The other half hauled logs, some weighing in excess of 400 lbs. After yelling 1, 2, 3, HEAVE! all day, Caspar considered a career as a Viking slave-master.

The goal was to clear the channel before the next moon tide. With the wood removed, the water will push the remaining debris onto higher ground, where it will be easier to remove. We accomplished the task in less than four hours. You can land an airplane in there now. Well... a model airplane.

Does anyone have a fireplace?

We ended the day tired but inspired. Cecilia and Kenny made another contribution by testing the strength of the ice for us. They discovered it wasn't very strong. Thanks for letting us know! Bring an extra pair of socks next time...

Many thanks to Jay, Tina, Cecilia, Kenny, Sherman, James, Tung, Stacy, Montana, John and his kids, Stu, Caspar, Cory, Brock, Don and his friend, Irene, Tony and the American Museum of Natural History for your hard, hard work. Happy Holidays.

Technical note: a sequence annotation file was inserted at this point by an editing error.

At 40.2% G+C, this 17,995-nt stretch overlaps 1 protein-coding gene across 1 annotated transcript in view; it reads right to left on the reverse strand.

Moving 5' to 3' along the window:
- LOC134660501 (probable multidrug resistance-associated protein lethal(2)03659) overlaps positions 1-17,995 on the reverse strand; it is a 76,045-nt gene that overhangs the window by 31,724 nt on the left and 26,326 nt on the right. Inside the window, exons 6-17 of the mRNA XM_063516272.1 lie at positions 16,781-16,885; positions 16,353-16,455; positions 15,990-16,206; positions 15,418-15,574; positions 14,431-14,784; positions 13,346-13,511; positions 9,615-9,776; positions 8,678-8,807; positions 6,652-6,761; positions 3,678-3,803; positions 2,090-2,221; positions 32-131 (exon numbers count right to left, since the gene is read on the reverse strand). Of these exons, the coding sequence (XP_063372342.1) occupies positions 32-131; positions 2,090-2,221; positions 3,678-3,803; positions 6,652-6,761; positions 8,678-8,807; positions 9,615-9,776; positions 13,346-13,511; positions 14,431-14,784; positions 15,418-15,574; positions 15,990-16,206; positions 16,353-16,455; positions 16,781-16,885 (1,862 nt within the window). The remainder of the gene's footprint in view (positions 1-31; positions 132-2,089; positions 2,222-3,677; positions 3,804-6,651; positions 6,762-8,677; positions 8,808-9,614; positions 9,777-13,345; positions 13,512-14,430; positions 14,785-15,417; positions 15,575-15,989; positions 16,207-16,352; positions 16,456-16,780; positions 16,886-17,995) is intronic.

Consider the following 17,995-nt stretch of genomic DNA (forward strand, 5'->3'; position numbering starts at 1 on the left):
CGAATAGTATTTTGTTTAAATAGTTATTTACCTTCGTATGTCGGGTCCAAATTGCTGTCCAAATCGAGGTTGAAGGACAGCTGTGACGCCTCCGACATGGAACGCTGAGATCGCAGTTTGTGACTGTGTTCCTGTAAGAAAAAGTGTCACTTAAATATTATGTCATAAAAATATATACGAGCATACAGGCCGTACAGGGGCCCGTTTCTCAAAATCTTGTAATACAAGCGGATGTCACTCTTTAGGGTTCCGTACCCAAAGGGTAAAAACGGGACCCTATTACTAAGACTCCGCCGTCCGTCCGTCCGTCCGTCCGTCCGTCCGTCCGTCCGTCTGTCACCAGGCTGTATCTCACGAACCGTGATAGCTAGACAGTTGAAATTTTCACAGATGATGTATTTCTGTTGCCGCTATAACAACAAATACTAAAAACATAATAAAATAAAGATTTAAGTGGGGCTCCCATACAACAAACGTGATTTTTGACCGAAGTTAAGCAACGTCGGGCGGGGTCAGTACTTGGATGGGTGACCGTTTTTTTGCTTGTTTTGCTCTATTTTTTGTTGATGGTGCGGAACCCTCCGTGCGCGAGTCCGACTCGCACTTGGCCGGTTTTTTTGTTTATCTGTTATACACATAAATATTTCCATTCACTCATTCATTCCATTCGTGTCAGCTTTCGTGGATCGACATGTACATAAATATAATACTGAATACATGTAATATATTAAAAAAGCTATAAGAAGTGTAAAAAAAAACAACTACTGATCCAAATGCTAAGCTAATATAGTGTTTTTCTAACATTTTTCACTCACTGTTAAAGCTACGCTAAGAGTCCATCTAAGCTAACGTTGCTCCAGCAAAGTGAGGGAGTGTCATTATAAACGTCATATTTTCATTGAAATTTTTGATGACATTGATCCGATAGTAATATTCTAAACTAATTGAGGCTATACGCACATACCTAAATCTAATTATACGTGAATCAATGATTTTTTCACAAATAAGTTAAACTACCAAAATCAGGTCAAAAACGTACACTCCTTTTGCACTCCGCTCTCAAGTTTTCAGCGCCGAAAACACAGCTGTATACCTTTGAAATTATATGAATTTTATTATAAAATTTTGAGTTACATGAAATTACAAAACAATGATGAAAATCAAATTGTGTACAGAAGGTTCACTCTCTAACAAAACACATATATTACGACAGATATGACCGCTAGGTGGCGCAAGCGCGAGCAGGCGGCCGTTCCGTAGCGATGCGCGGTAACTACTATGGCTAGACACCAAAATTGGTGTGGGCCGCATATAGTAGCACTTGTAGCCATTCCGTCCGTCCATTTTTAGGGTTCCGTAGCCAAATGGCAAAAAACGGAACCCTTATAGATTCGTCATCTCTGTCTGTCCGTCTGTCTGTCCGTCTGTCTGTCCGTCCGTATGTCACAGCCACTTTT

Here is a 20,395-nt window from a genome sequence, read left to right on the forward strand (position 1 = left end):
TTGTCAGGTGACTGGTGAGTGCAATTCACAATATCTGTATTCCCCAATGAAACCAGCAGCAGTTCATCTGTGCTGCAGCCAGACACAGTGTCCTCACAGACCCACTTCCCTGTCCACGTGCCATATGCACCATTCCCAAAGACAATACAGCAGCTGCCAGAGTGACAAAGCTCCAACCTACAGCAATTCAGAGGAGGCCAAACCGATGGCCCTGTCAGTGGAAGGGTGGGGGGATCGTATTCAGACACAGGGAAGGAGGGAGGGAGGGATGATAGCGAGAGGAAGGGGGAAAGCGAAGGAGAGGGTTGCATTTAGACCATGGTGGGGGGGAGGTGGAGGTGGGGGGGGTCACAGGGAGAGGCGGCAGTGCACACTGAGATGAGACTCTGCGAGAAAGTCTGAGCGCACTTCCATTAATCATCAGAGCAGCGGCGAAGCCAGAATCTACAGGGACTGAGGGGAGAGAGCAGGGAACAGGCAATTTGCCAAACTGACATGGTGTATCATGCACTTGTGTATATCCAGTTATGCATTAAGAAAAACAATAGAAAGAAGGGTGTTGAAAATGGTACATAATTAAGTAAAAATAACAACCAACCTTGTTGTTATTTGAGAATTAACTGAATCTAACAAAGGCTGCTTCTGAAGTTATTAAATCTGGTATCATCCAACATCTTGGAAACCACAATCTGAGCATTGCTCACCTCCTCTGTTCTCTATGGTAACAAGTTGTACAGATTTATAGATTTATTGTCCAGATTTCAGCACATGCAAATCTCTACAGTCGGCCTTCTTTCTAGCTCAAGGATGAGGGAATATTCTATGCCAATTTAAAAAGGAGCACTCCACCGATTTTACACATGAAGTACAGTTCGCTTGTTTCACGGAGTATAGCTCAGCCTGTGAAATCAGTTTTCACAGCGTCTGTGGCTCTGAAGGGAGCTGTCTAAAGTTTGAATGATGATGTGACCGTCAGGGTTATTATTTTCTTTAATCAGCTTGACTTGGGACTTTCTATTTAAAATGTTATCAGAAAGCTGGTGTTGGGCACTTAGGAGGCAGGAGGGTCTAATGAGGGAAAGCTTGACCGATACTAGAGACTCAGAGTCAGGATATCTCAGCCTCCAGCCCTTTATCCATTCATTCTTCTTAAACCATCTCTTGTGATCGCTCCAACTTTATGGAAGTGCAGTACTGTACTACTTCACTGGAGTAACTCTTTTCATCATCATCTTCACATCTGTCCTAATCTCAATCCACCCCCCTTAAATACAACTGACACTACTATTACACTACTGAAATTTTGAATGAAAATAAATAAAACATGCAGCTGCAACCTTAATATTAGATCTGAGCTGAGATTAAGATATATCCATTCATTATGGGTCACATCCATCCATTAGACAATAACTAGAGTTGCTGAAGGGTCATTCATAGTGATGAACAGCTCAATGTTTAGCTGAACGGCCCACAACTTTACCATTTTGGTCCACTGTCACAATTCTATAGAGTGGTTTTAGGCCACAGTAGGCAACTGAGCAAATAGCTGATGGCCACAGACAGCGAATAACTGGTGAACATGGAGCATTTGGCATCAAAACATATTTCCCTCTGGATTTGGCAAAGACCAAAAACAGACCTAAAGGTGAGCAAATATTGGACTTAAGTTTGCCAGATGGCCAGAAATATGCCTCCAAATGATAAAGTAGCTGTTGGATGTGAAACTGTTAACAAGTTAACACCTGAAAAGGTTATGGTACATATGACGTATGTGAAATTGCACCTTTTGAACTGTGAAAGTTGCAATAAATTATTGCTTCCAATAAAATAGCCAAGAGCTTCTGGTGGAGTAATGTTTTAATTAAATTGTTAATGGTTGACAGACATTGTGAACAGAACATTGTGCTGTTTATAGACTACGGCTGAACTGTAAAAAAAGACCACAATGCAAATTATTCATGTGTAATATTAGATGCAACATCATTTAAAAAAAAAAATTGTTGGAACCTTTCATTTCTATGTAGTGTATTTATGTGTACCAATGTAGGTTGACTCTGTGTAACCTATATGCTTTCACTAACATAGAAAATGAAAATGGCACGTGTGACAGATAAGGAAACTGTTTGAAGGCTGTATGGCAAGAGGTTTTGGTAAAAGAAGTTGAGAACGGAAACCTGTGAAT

All photos by Irene

High of 35, wind NNW @ 1 MPH, .2 low tide @11:37 AM, water level unrecorded. Pond frozen.
Birds seen: black brant, mockingbird

Wednesday, December 15, 2010

Day 6: Slush

Icy slush now carpets the main pool. As the water repeatedly thawed and froze over the past week, debris from the central flats worked it's way toward the culvert. It will make for easy gathering next spring. But for now, the frozen top layer is too brutal on the shins to justify a dip.

A flotilla of around 30 common mergansers bobbed around the jetty throughout the day:

Started clearing plastic debris by tub and dolly. The rest of the day was spent organizing for Saturday's event, when we hope to have a dozen volunteers clearing the dry parts of the marsh.

High of 29, wind WNW @ 20 MPH, 4. high tide @2:48 PM, water level at 2 inch mark.
Birds seen: common merganser, mallard, Canadian geese, black brant, mockingbird

Thursday, December 9, 2010

Day 5: Ice

The marsh is frozen, with a half-inch of ice covering the pond. So Stu and I focused on clearing the dry channel using the wheelbarrow, which made light work of the smaller wood debris. This trusty vehicle should prove even handier when the pond freezes solid. It will be like ice-road trucking but with one tire and no hemi.